An impasse over New Jersey legislation that would extend the state’s smoking ban to its casinos is attracting attention from other states, as COVID inspired a national reassessment of casino carveouts in smoking bans.
Prompted by a worker-led movement in Atlantic City, more than half of New Jersey’s state lawmakers have cosponsored House and Senate bills that would extend New Jersey’s 2006 Smoke-Free Air Act to the state’s nine casinos. Gov. Phil Murphy (D) has said he would sign a bill that makes it to his desk.
But the measures have stalled in previous sessions, and it is unclear whether Democrats in control of the state legislature will schedule hearings after they gavel in in January.
“Everyone understands — including the casinos — that this is going to happen at some point,” said New Jersey state Sen. Vince Polistina (R), whose district includes Atlantic City. “It’s just a matter of when.”
The debate is a reflection of the sea change in thinking about worker safety and smoking laws in the decades since lawmakers first started debating indoor bans. When states passed the first of those regulations in the early 2000s, many exempted casinos, assuming that gamblers were more likely to smoke than the general population, more tolerant of secondhand smoke, and more willing to travel to venues that allowed it — taking their tax money with them.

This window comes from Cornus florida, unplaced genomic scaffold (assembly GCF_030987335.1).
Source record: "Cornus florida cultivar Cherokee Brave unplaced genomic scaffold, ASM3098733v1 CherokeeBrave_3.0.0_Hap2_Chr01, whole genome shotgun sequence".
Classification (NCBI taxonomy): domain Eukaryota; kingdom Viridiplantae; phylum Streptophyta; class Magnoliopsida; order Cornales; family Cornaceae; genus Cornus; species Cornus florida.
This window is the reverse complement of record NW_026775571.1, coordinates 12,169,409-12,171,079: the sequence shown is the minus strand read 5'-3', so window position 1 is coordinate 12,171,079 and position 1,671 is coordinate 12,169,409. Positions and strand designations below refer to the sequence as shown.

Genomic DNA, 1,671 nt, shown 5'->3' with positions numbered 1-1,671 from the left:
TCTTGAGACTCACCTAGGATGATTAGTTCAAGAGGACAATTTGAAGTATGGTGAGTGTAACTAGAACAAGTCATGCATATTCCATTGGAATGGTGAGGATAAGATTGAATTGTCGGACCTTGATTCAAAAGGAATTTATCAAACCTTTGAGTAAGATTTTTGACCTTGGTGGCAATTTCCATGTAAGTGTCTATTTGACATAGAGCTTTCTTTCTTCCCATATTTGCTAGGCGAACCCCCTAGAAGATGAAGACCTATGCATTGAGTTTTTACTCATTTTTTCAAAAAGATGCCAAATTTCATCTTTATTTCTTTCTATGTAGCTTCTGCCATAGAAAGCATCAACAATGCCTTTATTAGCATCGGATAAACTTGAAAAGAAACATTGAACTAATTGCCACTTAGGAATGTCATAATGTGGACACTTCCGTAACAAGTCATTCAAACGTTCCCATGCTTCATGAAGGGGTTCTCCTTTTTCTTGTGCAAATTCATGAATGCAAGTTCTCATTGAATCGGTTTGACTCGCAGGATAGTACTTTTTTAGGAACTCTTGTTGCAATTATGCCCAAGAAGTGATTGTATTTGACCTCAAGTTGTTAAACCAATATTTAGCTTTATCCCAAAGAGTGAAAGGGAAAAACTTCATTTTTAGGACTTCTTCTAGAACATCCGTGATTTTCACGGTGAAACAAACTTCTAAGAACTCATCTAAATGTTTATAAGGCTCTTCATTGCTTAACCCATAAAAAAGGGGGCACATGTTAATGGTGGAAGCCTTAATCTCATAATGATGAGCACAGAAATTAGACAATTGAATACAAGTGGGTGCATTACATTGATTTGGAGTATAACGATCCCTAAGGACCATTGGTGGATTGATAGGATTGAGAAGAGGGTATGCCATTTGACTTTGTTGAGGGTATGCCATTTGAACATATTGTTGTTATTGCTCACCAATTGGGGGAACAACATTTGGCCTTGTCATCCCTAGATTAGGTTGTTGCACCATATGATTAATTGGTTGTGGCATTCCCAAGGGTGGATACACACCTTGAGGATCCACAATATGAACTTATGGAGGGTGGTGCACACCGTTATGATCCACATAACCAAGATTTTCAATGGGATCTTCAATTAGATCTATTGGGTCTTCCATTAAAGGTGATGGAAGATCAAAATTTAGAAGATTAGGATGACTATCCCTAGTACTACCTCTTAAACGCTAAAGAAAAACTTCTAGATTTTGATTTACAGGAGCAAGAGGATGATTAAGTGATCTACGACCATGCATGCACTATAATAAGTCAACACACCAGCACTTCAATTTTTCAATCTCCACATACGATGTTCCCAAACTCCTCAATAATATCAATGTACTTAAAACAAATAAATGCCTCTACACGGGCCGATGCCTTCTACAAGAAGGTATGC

Those theories remained largely untested until the early days of COVID, when casinos across the country adopted emergency measures to protect their employees and customers.
Polistina said New Jersey lawmakers are looking to New York, where three new downstate casinos authorized in April will have to adhere to the state’s indoor smoking bans, and Pennsylvania, where a statewide ban has gained traction after several casinos voluntarily went smoke free.
Casino workers in Rhode Island are also pushing the state legislature to extend its ban to the state’s two casinos. A bill sponsored by Assemblywoman Teresa Tanzi (D) last year did not make it out of the finance committee.
“If everyone was on board at the same time, that would be wonderful so there’s no competitive disadvantage,” Polistina said.
Casino smoking is already banned in Connecticut, Delaware and Maryland.